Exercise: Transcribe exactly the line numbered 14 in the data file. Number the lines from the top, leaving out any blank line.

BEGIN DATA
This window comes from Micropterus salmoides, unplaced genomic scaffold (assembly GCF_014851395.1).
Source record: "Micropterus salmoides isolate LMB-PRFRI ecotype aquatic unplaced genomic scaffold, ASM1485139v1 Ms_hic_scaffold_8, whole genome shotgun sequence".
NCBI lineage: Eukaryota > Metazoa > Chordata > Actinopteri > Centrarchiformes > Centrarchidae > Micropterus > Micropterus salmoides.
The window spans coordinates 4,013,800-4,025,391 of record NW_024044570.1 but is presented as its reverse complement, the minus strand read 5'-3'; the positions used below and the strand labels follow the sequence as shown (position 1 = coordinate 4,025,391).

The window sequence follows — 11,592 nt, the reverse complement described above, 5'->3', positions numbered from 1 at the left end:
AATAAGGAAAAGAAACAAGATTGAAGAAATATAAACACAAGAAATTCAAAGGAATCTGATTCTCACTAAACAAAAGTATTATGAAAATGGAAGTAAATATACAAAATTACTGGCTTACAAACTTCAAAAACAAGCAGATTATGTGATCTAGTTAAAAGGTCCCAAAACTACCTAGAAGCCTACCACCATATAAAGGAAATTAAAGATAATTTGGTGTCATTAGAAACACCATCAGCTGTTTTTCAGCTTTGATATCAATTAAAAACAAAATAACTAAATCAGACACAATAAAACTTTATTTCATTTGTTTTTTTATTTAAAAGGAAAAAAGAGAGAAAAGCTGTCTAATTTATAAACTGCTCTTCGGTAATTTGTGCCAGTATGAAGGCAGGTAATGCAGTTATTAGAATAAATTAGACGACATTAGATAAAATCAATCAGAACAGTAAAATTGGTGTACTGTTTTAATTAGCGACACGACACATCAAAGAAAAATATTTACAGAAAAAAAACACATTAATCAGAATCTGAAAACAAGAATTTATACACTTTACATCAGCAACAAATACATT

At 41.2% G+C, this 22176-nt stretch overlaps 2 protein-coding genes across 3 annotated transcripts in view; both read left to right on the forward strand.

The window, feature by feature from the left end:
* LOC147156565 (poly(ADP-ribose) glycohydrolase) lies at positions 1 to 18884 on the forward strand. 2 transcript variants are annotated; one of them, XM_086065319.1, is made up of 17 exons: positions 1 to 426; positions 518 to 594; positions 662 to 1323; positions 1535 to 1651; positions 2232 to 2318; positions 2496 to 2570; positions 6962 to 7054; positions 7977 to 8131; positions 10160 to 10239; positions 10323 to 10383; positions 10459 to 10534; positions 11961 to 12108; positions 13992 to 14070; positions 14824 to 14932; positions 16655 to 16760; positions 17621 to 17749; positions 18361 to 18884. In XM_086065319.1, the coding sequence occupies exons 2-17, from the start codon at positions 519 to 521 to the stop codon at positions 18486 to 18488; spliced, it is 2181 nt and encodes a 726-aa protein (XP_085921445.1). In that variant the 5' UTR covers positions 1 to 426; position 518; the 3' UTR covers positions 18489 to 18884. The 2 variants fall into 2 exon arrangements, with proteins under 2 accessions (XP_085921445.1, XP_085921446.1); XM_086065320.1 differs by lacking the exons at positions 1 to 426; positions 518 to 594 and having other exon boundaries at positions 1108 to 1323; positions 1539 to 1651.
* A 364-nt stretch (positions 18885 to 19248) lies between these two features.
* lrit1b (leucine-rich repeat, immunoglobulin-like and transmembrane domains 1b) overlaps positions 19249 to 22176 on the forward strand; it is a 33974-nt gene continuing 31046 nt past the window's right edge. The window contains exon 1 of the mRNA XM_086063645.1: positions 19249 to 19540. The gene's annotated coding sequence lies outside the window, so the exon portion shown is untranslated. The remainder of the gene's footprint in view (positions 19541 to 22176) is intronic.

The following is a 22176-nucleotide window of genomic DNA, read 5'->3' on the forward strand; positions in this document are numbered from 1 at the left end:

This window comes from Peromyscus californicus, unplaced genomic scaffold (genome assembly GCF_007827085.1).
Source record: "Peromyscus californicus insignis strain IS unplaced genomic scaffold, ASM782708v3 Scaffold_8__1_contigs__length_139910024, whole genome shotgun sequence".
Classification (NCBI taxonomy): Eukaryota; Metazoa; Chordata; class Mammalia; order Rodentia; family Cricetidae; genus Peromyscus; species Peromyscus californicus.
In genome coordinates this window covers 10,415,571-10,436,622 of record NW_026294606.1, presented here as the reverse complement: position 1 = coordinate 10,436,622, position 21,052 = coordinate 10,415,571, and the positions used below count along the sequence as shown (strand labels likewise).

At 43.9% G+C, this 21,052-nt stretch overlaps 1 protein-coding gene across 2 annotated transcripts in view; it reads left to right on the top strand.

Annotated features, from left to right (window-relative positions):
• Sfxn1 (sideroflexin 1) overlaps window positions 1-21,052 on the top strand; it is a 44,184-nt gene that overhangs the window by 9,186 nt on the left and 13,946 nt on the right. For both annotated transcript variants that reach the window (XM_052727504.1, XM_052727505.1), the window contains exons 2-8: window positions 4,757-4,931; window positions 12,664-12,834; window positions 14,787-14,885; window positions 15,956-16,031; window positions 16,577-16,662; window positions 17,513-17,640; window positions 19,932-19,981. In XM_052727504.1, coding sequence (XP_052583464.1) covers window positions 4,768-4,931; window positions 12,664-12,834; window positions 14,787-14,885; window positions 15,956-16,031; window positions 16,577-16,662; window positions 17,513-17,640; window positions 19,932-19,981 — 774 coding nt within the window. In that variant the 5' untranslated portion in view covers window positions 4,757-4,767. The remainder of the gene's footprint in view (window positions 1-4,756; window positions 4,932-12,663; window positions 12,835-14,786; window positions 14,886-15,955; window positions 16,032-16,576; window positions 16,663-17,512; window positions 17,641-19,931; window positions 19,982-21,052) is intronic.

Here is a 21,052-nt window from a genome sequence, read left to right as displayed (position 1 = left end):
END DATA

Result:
Source record: "Peromyscus californicus insignis strain IS unplaced genomic scaffold, ASM782708v3 Scaffold_8__1_contigs__length_139910024, whole genome shotgun sequence".